We need fewer but better engaged members of the House of Lords
The House of Lords | PA Images
The House of Lords plays a crucial role but our numbers are too high. It must be populated by members willing to play their part in proceedings
On Tuesday 29 September I had the great honour of being one of Sir Patrick McLoughlin’s supporters when he took his seat in the House of Lords. For me it was a moment of real nostalgia. I first met the new Lord McLoughlin when I visited the Cardinal Griffin school in Cannock during my election campaign in 1970. His headmaster wanted me to meet one of his younger pupils who was very keen on politics. He was indeed and I promised that his class would be the first I invited to Westminster in the event of my winning. I did and they came.
Just 10 years or so later he appeared in a miner’s helmet in one of the most iconic election posters when he was campaigning to be the Member for Bilston. Within a couple of years he had succeeded Matthew Parris as MP for West Derbyshire. When I left the Commons in 2010 he was opposition chief whip and destined for even higher things.
He will be a great reinforcement to our benches in the Lords. He comes in at a time when the House of Lords faces greater challenges than at any time since the reforms of 1999 – and on many fronts.
Every one of the prime minister’s near-40 new Peers has had, or will receive, the courteous welcome extended to everyone who enters our House. Some will bring a refreshing new vigour to the place. But we do have to reduce our numbers so that we are no larger than the Commons. This was the unanimously agreed conclusion of the committee under Lord Burns, established by the Lord Speaker and subsequently endorsed by the whole House without a division.
I am one of those who believes very strongly in an appointed House. An elected chamber would inevitably become a significant challenge to the supremacy of the Commons. It would also be a much more partisan and political chamber without the large number of independent cross-bench Peers, and it would be shorn of the experience and expertise which is the distinguishing feature of the Lords.
The obstacle to a reformed appointed second chamber is the executive. It refuses to consider plans to reduce our numbers by obliging those who play little or no part in our proceedings to retire and, even more important, by declining to accept a self-denying ordinance on the number of new Peers. A peerage could be an honour conferred without the automatic right of sitting in the second chamber; or newly appointed Peers could, as bishops do, wait to be introduced until a vacancy occurs.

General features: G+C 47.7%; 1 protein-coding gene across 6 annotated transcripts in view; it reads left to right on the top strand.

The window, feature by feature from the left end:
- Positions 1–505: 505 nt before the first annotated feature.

Because the House of Lords scrutinises legislation infinitely more carefully than the Commons – securing hundreds of improving amendments to government legislation each session – and yet, at the end of the day cannot frustrate the will of the elected House, there is no risk of prolonged deadlock. All this is thrown into sharp focus by our current problems.
The Covid parliament is a one-dimensional parliament. Recent debates show how restricted the hybrid House is; there is no opportunity to frame legislation that is having a more blighting and restrictive effect on lives and activities than was inflicted on wartime Britain. Although we go through the motions, there is no real opportunity to hold the government to account. There is no chance to intervene. Nor is there any of that spontaneity which is a hallmark of debates in normal times.
We do, of course, still have the ultimate weapon of delaying legislation for up to a year and, if the government really does persist in a measure that would allow our executive to break international agreements, that is the ultimate option we might contemplate.
We live in interesting times and Lord McLoughlin joins us at what could come to be regarded by historians as a crossroads in our parliamentary history – one where the House of Lords could be called upon to play a crucial role.
Lord Cormack is a Conservative peer and Life President of The House magazine